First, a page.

Common-sense steps to help our veterans find work
We owe our freedom to the men and women who wear our nation’s uniform. When our brave men and women come home from serving overseas, they should be able to come home to a job—not the unemployment line. According to recently released statistics, the unemployment rate for post-9/11 veterans seeking work fell over the past year, from 11.7 percent to 9.7 percent--but this is still well over the national average.
Over the summer, I met with a group of trucking company owners from Oregon, who told me they often struggled to find qualified drivers. Many veterans returning from overseas, they told me, had the skills needed to drive a rig, but faced red tape and bureaucratic barriers to getting their commercial driver’s license. It’s a story I hear all too often—businesses want to put out a “help wanted” sign, but unnecessary regulations get in the way.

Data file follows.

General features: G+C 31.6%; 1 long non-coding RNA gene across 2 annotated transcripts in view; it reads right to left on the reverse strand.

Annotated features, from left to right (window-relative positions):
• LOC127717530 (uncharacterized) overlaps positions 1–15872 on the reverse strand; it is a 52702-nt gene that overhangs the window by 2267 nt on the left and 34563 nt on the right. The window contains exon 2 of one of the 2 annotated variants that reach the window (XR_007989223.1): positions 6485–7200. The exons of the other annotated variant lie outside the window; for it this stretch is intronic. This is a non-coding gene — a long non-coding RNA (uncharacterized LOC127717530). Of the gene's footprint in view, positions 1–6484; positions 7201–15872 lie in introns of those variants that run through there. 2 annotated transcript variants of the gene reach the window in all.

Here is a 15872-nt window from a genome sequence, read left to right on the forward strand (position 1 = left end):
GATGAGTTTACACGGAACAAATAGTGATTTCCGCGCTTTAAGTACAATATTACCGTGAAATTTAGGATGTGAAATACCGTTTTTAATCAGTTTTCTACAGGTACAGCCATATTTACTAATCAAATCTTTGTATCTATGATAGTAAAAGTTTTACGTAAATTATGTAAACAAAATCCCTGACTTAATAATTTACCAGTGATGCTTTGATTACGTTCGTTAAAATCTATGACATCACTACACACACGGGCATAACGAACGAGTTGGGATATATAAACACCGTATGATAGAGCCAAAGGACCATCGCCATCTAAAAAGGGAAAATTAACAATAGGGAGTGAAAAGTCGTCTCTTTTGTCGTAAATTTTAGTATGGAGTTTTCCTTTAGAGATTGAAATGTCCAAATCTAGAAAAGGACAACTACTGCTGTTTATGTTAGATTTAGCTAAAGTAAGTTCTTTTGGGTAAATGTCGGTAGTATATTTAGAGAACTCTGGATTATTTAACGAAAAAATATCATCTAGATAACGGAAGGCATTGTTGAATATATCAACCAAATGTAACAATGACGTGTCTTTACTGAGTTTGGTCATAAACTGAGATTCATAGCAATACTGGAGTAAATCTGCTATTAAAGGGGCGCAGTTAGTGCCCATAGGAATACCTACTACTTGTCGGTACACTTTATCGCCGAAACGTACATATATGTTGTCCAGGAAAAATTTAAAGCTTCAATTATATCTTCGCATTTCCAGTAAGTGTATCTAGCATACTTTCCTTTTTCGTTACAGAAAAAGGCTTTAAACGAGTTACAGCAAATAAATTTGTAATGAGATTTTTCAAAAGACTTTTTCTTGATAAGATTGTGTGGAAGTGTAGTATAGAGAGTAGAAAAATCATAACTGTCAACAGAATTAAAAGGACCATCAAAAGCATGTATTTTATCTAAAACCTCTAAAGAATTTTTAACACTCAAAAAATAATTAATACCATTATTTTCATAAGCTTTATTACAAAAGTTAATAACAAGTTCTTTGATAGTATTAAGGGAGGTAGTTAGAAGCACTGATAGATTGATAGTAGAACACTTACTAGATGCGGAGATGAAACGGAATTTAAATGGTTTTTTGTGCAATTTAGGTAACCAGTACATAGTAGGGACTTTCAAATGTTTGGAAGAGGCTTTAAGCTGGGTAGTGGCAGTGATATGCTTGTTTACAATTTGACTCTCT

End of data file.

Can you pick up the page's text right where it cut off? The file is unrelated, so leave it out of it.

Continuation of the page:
On September 28, the House of Representatives unanimously passed—with my strong support—the Military Commercial Driver’s License Act of 2012, which gives active duty military personnel, and members of the Guard and reserve, more flexibility in obtaining a Commercial Driver’s License. The bill was also passed by the Senate, and is now on the President’s desk, waiting to be signed into law.
"Our industry would definitely benefit from an influx of highly trained ex-military personnel," commented Oregon Trucking Association President Debra Dunn, "It's encouraging that the Senate and House found value in the concept and have made the effort to turn it into a great solution for everyone."
I’m glad the trucking association raised this issue with me. Veterans were facing a needless barrier, and so we passed a bipartisan, common-sense fix for it. It’s a win-win all around.